Relentless optimism?

As Europe waits to see what follows the Cypress haircut and Italian political deadlock; Japan waits to see if its efforts at halting deflation produce progress, ignite excess inflation, or fail; China waits to see if it can sustain growth while coping with raging inequality and corruption; and the rest of the world waits for growth, it is nice to see such optimism about markets and America. Tight oil and fracked gas, a return of manufacturing, the housing market nearly back to normal — all good, right?

Perhaps I remain the only skeptic left on the housing market. To me, much of the recovery was spurred by investors snapping up single-family houses at depressed rates in order to rent them out. That is fine, but it makes housing a speculative asset market, rather than a market driven by a steady expansion of basic demand from new household formation.

Speculative asset markets peter out or crash. Steady demand-driven markets underwrite long-term real growth. So there is a real question whether the housing market revival portens the former or the latter.

Here is what the demography and economics suggest. The size of the first-time home-buyer cohort (25-40) will grow by just under 1% per year for the next ten years; that is not bad. But two other factors come into play. First, people buy new homes when they are expecting their first or additional children. The fertility rate in the US has fallen to an all-time low, and the number of births is declining. Even more important, the ability of young people to buy homes is being hit both by heavy burdens of student debt (so that student loan payments compete with mortgage payments for available income) and stagnant wages. In fact the percent of people 20 and older living with their parents has doubled in the last 20 yrs, from 1 in 10 to 1 in 5.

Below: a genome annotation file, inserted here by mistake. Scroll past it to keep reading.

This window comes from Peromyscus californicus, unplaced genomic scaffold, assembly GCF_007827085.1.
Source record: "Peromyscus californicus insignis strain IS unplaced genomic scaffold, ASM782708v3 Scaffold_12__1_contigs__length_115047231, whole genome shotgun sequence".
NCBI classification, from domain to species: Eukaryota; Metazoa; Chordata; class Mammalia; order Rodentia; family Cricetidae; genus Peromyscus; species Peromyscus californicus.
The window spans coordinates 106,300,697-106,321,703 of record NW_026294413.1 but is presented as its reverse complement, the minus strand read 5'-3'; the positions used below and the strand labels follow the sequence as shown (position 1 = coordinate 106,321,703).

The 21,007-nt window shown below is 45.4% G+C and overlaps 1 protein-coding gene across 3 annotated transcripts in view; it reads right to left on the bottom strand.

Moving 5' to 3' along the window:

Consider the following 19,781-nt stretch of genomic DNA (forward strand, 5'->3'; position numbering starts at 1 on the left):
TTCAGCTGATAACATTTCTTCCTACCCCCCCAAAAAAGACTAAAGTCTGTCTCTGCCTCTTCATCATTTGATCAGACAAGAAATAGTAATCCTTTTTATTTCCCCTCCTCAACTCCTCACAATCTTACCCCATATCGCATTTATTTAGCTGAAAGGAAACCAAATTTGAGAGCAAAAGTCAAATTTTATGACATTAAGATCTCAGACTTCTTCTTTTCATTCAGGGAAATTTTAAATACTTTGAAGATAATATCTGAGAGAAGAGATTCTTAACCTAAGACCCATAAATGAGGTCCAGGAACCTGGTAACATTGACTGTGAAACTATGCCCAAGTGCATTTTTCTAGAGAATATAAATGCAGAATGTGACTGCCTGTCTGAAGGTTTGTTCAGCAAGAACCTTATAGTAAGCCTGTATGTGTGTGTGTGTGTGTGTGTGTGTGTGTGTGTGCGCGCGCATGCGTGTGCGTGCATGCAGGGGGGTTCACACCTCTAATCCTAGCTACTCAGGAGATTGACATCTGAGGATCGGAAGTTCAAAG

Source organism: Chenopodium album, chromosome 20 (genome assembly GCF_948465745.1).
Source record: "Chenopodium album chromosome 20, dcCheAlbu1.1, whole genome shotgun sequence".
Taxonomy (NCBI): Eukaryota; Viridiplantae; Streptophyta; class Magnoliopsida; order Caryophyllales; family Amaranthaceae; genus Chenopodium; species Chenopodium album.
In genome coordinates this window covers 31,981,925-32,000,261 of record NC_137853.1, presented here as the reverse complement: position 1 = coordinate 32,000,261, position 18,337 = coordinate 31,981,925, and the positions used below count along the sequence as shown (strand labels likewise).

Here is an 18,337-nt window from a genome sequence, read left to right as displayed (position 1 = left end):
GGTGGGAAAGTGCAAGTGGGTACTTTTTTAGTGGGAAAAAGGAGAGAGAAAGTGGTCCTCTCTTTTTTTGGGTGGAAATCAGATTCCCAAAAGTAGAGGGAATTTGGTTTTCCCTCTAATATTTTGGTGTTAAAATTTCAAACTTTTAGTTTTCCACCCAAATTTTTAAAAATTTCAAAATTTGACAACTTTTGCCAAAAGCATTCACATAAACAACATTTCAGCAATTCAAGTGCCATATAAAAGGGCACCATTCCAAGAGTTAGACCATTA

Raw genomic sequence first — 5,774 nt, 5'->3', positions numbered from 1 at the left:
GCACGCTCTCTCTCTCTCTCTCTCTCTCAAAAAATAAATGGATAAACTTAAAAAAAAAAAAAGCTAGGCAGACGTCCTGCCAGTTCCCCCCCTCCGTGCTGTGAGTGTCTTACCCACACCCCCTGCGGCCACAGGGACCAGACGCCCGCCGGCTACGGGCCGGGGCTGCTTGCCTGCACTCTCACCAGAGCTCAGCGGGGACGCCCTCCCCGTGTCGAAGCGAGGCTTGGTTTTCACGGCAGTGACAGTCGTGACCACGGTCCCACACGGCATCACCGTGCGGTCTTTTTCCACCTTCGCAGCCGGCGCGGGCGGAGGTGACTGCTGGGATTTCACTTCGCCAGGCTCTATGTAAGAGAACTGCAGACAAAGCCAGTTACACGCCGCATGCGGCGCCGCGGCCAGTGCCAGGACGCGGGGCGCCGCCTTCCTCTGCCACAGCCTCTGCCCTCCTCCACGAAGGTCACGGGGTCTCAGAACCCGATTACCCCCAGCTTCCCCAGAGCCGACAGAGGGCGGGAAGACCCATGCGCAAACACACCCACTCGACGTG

So expect the new home market will level off soon — barring a big upswing in incomes or birth rates, neither of which I see as likely.

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About jackgoldstone

Hazel Professor of Public Policy at George Mason University
This entry was posted in The Global Economy, U.S. Politics. Bookmark the permalink.

4 Responses to Relentless optimism?

  1. Hey there, You’ve done a fantastic job. I will definitely digg it and personally recommend to my friends. I am sure they will be benefited from this web site.

  2. Hoyte King says:

    I just discovered your blog via http://www.cnas.org/blogs/abumuqawama/2013/03/malthus-muburak.html. What you write is reflective of someone who is well grounded in what it takes to run an economy for the last 250 or so years. I will spend time reading what you have to say in the future.

    It seems to me, though, that the paradigm under which we live has changed due to resource constraints. Have you considered this in a serious way? I believe the answer is no, based upon your advocacy of more growth (ex. “Oops, What Happened to Growth?”).

    Take a look at the following:
    http://www.cnas.org/blogs/abumuqawama/2013/03/malthus-muburak.html (resource constraints do not allow economies to grow as before)
    http://thearchdruidreport.blogspot.com/2011/01/onset-of-catabolic-collapse.html (what will happen due to resource constraints)
    http://www.esf.edu/EFB/hall/ (economics is based on resources)

    I am sure there are many people out there who would be interested in a considered opinion by yourself on resource constraints and what effect they will have on our global society, as well as what is and is not being done by policy makers on this question.

    For example – what are we going to do when the Bakken runs dry? http://www.postcarbon.org/drill-baby-drill/

    • Glad to welcome you. But you pose too many big questions to answer here; I will have to address them in future blogs!
      For now, let me say I don’t worry about the Bakken running dry (Siberia has even larger formations). I worry about whether we can avoid major global climate change before the oil runs out.

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